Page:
Joan Weir, director of health police at the Canadian Life and Health Insurance Association, said the process is moving slowly, despite some employers adding coverage.

"There's not a lot of good research on the impact of adding medical marijuana to your drug program," said Weir. "So there needs to be a fair bit more research to make employers comfortable on including it as a benefit."

Health Canada wasn't immediately available for comment.
There are a few related videos in the original article that could not be embedded and may be of interest.

One-metre plant height restriction dropped from marijuana legalization bill
By Patrick CainNational Online Journalist, News Global News

A clause in the Liberals’ marijuana legalization bill that would have seen Canadians face prosecution if their marijuana plants grew taller than one metre was dropped by the Commons health committee Tuesday.

The provision had been criticized as arbitrary, and a potential headache for both growers and police.

A leaked report from Ontario’s police and corrections ministry, for example, pointed out that “people could be criminalized for small amounts of overproduction” under the rule.

READ MORE: Feds’ proposed marijuana home grow rules are ‘silly,’ Colorado expert says

NDP MP Don Davies called the one-metre rule “very difficult to enforce … Cultivators might break the law simply by providing fertilizer and water and going away for a week’s vacation.”

It would have been worth paying attention — as the law was originally written, people who let their plants get too tall faced up to 14 years in prison, at least on paper.

A limit of four plants per household will remain.

“I don’t think we want the police officers of this nation to be walking around with metre sticks attached to their holsters, going into Canadians’ houses and measuring plants to see if they’re 99 or 101 centimetres,” Davies said.

In testimony over the past few weeks, MPs on the committee had heard that restricting plant height has a limited relationship to restricting the production of usable buds. Growers can favour dense, short plants, or train them to grow sideways.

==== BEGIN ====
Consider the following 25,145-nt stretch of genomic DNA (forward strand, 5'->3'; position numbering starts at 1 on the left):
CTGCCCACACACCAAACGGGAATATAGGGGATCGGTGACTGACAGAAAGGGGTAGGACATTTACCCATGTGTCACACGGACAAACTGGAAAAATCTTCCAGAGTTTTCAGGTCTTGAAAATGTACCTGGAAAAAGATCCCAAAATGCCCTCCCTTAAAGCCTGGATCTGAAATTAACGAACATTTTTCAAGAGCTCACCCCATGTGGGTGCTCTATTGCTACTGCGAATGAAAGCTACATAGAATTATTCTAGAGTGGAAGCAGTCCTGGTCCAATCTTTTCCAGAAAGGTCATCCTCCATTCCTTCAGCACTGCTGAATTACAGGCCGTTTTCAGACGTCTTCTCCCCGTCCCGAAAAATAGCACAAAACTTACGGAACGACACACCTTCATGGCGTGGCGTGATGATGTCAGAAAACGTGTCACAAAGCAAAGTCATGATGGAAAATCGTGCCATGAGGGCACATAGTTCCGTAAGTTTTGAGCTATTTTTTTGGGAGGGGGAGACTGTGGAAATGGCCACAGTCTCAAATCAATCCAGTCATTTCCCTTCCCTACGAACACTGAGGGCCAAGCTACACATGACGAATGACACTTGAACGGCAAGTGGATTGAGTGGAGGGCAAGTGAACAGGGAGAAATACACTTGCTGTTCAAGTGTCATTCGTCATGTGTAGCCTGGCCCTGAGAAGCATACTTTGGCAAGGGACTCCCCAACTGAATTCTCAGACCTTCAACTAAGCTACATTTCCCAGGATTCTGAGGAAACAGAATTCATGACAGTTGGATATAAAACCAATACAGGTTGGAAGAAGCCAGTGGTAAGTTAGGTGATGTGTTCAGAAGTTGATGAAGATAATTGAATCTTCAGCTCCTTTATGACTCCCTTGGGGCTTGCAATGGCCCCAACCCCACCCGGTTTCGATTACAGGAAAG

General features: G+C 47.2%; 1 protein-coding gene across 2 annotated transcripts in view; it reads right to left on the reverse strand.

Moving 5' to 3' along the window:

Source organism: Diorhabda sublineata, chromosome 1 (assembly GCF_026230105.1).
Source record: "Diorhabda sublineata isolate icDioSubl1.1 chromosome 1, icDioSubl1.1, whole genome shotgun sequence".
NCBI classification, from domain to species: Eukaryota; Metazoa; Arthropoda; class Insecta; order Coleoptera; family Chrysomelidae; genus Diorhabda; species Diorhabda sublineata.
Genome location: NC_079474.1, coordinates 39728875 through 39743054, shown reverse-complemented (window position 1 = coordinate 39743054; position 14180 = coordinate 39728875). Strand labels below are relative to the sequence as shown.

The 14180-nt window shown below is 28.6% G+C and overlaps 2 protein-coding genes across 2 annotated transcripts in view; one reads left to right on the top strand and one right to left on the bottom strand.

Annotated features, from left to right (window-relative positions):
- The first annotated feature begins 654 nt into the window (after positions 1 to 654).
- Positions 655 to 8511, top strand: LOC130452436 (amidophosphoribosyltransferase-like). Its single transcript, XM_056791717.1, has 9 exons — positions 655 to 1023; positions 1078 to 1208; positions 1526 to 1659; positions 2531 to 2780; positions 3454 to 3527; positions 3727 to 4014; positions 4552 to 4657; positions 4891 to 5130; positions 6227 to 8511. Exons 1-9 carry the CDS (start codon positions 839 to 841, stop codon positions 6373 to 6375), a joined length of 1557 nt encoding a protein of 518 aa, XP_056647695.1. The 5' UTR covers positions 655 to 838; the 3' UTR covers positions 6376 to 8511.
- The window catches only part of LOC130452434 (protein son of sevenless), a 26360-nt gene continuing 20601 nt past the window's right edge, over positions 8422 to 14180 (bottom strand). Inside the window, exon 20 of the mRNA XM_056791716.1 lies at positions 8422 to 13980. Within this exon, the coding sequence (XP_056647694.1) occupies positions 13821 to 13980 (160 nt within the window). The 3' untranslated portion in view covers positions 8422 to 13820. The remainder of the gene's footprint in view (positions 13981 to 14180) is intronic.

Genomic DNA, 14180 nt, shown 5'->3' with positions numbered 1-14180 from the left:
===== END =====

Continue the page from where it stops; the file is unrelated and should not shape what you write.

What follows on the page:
Conservative MP Marilyn Gladu predicted that home grows would become part of a black market production system after legalization.

“Organized crime does get into home grow,” she said. “That’s what happened in Colorado. This is problematical for all the Canadians that don’t want these unintended consequences.”

“You can have up to 600 grams of marijuana hanging around in the house with no provision for lockup. That’s definitely not going to keep it out of the hands of children.”

The Conservatives oppose recreational marijuana legalization.

The amendment was passed on a party-line vote, with the NDP and Liberals in favour and the Conservatives opposed.

As originally written, Canada’s home-grow rules would have been the strictest among North American jurisdictions that allow them. (Washington state allows recreational marijuana but not home grows.)

The version that made it through committee will be essentially the same as Oregon’s. (Colorado allows up to six plants per adult, no more than three mature, and no more than 12 plants overall per household.)

However, Oregon’s four-plant limit has encouraged growers there to cultivate the most immense marijuana plants possible.

Outdoor grows on this scale wouldn’t necessarily be allowed in Canada: under Alberta’s rules, announced Wednesday, home grows would have to be indoors or in greenhouses.

Also, Canadians will be limited to 30 grams of dried cannabis per adult, which will limit the amount of bud that could legally be produced or at least dried for consumption, at home.